New report states urgent action is needed to assist SEND parents in Bucks

“It’s always so challenging trying to get help,” said one Bucks parent
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A new report has shown that many parents in Buckinghamshire with SEND children are having difficulties finding the right help.

Findings detailed in the report suggest that urgent action is needed to support families with children coping with ADHD, autism, anxiety or depression.

Ofsted’s most recent inspection into its services for children with special education needs or disabilities, required improvement.

Education and Children's Services Committee Chair Julie Ward and Councillor Diana BlamiresEducation and Children's Services Committee Chair Julie Ward and Councillor Diana Blamires
Education and Children's Services Committee Chair Julie Ward and Councillor Diana Blamires

Bucks Council states that a huge programme has been set up to help upgrade the service.

One family said that when they first suspect their child has ADHD, autism, anxiety or depression that getting the right help was “very stressful”.

One parent, who believed her child had autism, said: “It’s always so challenging trying to get help.” Another, whose child has ADHD, added: “It feels like we are having to fight for the right to support our child.”

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The report, Review of Pathways for Children with Send, was presented at Education and Children’s Services Committee on Thursday (15 June) by Wing ward Councillor Diana Blamires.

Four schools, six independent organisations, scores of parents and Bucks Council officers were questioned about issues for parents when they first think their child has a problem. The research revealed 90 per cent of parents who flag that they think their child has ADHD, autism, anxiety or depression turn out to be right.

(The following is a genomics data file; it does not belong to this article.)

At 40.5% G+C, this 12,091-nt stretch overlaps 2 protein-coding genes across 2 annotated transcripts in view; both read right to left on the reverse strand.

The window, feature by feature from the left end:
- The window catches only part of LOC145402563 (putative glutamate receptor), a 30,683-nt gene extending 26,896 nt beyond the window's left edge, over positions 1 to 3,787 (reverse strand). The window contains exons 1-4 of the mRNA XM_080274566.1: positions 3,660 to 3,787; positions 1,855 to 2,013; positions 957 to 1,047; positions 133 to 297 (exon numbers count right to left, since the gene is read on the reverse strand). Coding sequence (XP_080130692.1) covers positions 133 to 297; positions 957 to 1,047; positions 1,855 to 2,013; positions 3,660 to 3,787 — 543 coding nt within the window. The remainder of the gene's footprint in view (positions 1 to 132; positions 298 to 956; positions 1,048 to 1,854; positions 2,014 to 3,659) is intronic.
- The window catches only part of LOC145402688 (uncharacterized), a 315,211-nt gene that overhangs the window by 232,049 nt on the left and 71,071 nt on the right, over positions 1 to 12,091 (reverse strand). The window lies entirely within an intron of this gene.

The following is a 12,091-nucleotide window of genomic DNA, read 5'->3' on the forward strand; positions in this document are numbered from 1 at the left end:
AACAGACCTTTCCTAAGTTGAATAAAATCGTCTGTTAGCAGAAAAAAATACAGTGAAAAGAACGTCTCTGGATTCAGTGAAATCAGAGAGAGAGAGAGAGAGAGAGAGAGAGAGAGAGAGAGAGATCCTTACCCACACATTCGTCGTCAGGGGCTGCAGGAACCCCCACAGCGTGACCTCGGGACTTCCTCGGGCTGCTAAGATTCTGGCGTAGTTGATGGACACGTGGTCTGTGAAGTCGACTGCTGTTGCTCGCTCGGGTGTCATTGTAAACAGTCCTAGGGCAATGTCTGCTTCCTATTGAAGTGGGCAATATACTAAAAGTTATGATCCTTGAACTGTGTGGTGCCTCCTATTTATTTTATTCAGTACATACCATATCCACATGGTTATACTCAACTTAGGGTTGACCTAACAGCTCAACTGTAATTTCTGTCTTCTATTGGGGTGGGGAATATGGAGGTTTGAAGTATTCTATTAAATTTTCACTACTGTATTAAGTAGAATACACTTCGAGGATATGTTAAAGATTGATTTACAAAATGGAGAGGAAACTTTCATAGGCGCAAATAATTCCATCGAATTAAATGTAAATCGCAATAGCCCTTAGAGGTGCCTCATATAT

Councillor Blamires, who has a severely dyslexic teenage son, said: “It’s vital we give parents much better support when they first think there’s an issue. I am one of many parents who was slapped down and told they were wrong when flagging a concern only to find out I was right when there was an official diagnosis two years down the line. If your child has a problem you're anxious and your self-esteem can be affected as you think it’s your fault. The last thing you need is to be patronised and ignored.”

In total, 10 recommendations were included in the report, including more training in schools so parents’ concerns are validated. Another area of concern was the difficulty of obtaining the right information. Many said the section of the council’s website called The Local Offer, which offers Send advice, was hard to navigate.

Other findings included a shortage of educational psychologists. Also, the report recommended calling for more training places.

Councillor Anita Cranmer added: “We all really appreciate this report. I think what you're talking about is pretty simple to put in place.”

Children’s Social Care service director, Richard Nash, added: “As a service we really appreciate the work you’ve done. It will add value to the work we’ve done and what our ambitions are.” Mr Nash also agreed more information was needed for parents who flag an issue.

Among the areas which Ofsted stated needed significant improvement, in its report into the council’s services, was the time people had to wait for SEND diagnoses.

Bucks Council submitted a statement of action to Ofsted in the wake of the disappointing report.

The Review of Pathways for Children with Send report will go to a future Cabinet committee for approval.

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